In Chronicles, Dylan describes Paul Clayton as ‘forlorn and melancholic’ and it was, perhaps, these qualities in his character that makes his treatment of such sombre folk songs as ‘The Great Silkie of Sule Skerry’, ‘Going to Georgia’ (which he may have written himself), ‘Sad and Lonely’ and ‘The Dying Stockman’ so effective.
My favourite of these melancholy songs, however, is ”The Seaman’s Grave’ from Clayton’s album, Bay State Ballads. The simple elegance of this performance compares well, I think, with Benjamin Britten’s equally simple and affecting arrangement of ‘Tom Bowlin’, another story of a sailor lost at sea:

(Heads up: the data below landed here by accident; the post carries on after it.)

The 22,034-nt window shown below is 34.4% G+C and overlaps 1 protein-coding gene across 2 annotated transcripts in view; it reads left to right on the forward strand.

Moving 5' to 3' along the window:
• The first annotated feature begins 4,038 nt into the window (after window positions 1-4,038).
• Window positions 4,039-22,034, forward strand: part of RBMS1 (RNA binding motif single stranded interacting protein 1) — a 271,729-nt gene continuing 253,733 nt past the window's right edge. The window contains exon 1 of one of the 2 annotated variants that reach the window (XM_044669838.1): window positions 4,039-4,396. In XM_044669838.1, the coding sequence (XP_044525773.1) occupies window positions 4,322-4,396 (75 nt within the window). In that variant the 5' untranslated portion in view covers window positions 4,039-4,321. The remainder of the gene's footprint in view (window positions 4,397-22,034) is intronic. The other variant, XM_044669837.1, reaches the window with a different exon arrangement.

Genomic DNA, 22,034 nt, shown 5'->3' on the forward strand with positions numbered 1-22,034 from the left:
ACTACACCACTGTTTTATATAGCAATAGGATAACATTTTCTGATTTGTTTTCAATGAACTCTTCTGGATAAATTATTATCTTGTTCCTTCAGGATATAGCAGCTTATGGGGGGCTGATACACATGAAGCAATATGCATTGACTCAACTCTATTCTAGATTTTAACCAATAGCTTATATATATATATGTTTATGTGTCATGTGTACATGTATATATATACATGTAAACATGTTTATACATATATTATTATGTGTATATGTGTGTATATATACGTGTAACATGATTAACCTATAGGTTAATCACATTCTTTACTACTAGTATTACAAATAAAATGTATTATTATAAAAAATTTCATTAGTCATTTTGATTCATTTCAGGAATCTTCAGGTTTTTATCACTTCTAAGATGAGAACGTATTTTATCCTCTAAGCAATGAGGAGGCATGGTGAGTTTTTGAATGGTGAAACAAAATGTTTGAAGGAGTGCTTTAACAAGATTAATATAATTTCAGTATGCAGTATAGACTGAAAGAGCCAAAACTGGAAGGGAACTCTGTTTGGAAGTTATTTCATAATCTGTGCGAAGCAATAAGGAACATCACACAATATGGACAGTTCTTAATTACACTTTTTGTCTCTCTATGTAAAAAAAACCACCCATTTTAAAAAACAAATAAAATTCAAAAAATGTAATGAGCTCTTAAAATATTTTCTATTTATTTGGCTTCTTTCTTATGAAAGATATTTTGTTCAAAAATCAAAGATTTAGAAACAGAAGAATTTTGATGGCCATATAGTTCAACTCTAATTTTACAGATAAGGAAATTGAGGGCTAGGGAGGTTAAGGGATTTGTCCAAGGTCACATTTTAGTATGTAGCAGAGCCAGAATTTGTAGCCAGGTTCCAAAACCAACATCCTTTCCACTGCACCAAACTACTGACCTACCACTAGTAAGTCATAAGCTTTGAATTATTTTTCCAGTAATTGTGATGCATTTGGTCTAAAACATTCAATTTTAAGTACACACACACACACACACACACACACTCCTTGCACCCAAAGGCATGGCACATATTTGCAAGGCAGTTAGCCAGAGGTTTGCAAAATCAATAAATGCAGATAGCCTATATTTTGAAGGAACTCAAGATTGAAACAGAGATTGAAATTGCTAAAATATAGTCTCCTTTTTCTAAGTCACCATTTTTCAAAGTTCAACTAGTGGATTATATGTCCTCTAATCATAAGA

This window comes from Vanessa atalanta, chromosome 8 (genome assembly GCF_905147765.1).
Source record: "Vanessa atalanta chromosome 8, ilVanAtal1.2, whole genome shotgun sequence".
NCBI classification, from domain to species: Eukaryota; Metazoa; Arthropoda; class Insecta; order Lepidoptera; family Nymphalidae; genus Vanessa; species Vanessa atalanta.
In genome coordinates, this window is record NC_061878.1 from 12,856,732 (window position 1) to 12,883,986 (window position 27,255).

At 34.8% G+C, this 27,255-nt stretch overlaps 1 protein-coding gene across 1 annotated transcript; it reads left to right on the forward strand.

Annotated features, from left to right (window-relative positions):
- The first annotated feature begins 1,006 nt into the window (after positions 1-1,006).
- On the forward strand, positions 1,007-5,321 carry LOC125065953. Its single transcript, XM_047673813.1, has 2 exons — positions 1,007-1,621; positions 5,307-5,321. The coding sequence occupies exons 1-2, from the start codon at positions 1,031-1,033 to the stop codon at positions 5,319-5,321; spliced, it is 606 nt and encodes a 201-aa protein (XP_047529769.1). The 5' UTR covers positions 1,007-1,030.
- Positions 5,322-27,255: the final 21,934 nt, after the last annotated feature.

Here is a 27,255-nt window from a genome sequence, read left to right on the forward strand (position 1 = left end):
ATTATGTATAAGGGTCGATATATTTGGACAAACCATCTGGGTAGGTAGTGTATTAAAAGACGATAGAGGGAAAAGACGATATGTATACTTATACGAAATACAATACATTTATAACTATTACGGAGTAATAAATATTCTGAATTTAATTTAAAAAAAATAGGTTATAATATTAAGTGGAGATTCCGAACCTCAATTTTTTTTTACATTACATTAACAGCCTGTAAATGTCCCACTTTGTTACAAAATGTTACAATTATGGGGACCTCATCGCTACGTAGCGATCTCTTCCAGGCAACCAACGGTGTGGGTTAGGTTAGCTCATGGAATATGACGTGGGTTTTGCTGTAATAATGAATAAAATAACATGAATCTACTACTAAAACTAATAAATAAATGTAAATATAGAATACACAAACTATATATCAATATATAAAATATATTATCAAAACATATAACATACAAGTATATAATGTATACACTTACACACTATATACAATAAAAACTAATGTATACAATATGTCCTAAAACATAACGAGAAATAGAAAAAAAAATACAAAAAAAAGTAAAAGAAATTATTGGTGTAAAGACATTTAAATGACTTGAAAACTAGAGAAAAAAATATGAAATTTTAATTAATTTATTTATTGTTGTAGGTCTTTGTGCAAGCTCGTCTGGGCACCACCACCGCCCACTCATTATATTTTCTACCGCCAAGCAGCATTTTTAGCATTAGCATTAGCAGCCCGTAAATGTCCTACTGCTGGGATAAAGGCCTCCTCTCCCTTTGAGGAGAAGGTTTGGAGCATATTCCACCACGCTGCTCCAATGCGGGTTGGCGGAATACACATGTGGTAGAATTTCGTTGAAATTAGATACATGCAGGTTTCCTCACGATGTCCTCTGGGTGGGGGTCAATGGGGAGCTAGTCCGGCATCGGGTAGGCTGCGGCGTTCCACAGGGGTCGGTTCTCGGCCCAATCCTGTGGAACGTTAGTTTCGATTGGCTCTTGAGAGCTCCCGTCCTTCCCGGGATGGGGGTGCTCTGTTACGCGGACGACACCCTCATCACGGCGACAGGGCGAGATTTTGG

You can hear part of the Clayton track here:
The Britten piece can be heard in full at (the original poem it is based on is by Charles Dibdin: